|1. Memorial:||Schoonselhof Cemetery||Plot IIa, 93.|
|2. Book:||The (1921) Masonic Roll of Honour 1914-1918||Pg.139|
Awards & Titles:
|Naval Long Service & Good Conduct Medal |
Family :Son of Mr. and Mrs. York, of 67, Meadow Rd., Lambeth; husband of Mrs. York, of 11, Guildford Rd., West Greenwich, London.
- The First World War 1914-1918, World-wide.
|Unit / Ship / Est.: Portsmouth Bn. R.N. Div RMLI|
|Action : The Defence of Antwerp|
The Defence of Antwerp was an action which occured 4th-10th October 1914. As the German Army swept through Belgium in August and September 1914 it detached part of its resources to take the important city and port of Antwerp. Whilst its capture was not essential to the success of the Schlieffen Plan it did need to be first covered then taken, particularly as the front moved further north into Flanders. The city, ringed with massive fortifications held out against the German guns and it was decided to send the Royal Naval Division, basically sailors fighting as soldiers, to assist. In the event they were not able to prevent the fall of the city and had to embark on a forced march to evade capture. Many were interned in neutral Holland.
Thomas YORK was one of the Royal Naval contingent sent to defend Antwerp which was besieged by the Germans. Whilst putting up a spirited defence the situation was untenable and the overwhelming superiority in numbers, and more importantly in siege artillery, enjoyed by the Germans made the fall of Antwerp inevitable. The evacuation of the British troops involved an attempt to break out of Antwerp and move down the coast towards the Channel Ports. In the event this proved impossible and most of the men headed for The Netherlands which was a neutral state. There they assumed that they would be repatriated to the UK, however that was not what happened and most of them remained incarcerated for the duration of the war. Some casualties were sustained whilst trying to break out from Antwerp and Thomas York is buried Schoonselhof (Antwerp) Military Cemetery. So far we have identified 4 Brethren who fell in the defence of Antwerp and its immediate aftermath; AMOS, CHURCHARD, YORK and HANSON (who was executed by the Germans). At present we have been unable to find any substantial information on Brother Thomas YORK beyond that offered by the Commonwealth War Graves Commission. Often this is because the Masonic source data is questionable or there is insufficient information to correctly identify the Brother from several casualties with the same name. Any information would be appreciated. Please contact the team if you can help. We do know that he was the holder of the Naval Long Service and Good Conduct Medal and that he served in the South African Campaign and Boxer Rebellion (1900).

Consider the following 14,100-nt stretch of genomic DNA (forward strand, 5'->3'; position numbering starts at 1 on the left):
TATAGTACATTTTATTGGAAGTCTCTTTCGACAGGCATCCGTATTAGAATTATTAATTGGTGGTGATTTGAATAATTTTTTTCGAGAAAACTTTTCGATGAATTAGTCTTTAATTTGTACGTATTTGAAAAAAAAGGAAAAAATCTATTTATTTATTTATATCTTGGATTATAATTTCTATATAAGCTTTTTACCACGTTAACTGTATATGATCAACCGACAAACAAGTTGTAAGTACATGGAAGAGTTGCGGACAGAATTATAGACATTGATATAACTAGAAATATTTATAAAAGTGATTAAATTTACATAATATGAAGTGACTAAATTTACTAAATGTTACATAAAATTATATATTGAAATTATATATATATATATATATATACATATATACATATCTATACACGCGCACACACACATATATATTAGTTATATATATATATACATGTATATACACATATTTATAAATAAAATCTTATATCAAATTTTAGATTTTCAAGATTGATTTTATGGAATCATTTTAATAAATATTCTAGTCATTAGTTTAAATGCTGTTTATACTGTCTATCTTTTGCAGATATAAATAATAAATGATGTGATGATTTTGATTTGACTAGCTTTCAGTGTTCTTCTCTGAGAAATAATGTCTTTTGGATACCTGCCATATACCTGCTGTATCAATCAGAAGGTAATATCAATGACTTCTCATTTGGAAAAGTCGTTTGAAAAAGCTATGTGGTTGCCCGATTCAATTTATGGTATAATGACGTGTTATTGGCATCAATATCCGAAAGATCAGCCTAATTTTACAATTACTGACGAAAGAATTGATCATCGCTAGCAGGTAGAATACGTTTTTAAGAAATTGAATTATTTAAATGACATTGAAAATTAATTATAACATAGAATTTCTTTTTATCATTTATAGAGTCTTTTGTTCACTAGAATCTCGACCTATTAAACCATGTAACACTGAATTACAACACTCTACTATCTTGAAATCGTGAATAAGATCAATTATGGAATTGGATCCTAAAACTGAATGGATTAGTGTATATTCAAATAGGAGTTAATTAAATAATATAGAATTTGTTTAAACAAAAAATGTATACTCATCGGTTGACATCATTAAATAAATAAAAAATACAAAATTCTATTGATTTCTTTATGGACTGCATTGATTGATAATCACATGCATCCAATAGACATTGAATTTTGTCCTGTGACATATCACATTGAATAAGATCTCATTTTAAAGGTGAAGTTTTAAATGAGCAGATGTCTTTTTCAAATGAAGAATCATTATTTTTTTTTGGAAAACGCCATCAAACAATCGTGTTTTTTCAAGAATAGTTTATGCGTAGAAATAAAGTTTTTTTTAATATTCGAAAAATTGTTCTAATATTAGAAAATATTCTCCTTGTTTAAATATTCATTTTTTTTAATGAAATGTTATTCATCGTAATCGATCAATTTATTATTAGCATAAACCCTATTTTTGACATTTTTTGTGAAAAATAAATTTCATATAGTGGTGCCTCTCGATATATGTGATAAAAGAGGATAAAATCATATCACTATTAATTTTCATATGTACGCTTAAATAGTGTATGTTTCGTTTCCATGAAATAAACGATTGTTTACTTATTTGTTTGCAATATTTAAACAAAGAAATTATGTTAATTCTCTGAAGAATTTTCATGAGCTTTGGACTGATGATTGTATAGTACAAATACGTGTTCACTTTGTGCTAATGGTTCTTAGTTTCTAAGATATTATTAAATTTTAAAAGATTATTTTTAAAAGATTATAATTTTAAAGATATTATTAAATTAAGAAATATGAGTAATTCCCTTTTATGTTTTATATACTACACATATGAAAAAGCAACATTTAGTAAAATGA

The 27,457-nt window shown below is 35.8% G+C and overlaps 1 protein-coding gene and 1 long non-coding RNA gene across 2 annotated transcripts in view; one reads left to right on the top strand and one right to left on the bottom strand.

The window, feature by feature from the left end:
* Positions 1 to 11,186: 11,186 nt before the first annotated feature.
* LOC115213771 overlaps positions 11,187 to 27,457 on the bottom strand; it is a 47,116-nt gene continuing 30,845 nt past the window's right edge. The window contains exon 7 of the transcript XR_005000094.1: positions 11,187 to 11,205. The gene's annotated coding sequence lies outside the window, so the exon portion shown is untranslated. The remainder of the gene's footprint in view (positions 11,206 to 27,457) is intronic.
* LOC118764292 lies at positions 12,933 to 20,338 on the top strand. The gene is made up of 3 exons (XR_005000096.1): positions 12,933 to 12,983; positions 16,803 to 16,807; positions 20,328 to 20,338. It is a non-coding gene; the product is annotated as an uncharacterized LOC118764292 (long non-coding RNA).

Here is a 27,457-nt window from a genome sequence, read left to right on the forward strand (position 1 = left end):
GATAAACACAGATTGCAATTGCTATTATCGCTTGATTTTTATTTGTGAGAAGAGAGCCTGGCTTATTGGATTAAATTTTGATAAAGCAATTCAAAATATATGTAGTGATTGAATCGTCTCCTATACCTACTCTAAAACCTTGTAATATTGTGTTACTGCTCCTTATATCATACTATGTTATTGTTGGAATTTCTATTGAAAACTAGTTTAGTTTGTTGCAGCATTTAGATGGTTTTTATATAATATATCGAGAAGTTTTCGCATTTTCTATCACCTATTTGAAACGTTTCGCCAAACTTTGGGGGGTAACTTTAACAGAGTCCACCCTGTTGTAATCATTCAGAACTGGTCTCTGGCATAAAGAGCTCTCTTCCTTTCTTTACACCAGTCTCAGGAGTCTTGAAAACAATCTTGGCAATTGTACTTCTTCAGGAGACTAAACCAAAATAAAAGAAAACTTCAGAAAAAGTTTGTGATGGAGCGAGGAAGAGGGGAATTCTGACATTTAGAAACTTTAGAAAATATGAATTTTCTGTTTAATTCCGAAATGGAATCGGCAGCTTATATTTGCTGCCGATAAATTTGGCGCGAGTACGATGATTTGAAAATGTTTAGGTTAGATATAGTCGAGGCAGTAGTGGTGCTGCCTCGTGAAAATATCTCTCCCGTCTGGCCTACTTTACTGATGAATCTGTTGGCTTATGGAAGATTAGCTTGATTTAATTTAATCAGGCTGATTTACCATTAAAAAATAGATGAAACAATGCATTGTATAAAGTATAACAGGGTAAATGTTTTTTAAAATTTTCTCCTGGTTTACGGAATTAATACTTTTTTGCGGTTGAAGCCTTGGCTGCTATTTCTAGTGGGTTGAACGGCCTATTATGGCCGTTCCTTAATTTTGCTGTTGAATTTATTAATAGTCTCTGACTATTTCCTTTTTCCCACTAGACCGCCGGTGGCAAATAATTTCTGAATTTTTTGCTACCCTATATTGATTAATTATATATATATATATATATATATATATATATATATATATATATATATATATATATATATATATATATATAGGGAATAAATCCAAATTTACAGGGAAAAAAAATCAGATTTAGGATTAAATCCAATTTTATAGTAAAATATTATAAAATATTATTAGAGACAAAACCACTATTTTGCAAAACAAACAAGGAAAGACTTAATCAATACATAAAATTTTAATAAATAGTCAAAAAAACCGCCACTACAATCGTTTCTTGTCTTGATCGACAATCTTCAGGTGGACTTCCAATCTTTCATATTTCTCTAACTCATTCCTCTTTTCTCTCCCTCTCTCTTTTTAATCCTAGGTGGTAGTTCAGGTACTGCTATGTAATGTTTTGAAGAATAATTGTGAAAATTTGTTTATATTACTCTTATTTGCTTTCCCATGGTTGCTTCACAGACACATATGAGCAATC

|Type||Lodge Name and No.||Province/District :|
|Mother :||United Service No. 1341 E.C.||Hong Kong & Far East|
|Joined :||Lodge of Hope No. 2153 E.C.||Hampshire & IOW|
8th April 1902
8th May 1908
8th July 1908
Joined Lodge of Hope from United Services Lodge 1341, Hong Kong on 17th December 1902.
The project globally acknowledges the following as sources of information for research across the whole database:
- The Commonwealth War Graves Commission
- The (UK) National Archives
- Ancestry.co.uk - Genealogy, Family Trees & Family History online
- ugle.org.uk - The records of the United Grand Lodge of England including the Library and Museum of Freemasonry
- Founder Researchers : Paul Masters & Mike McCarthy
- Researcher : Bruce Littley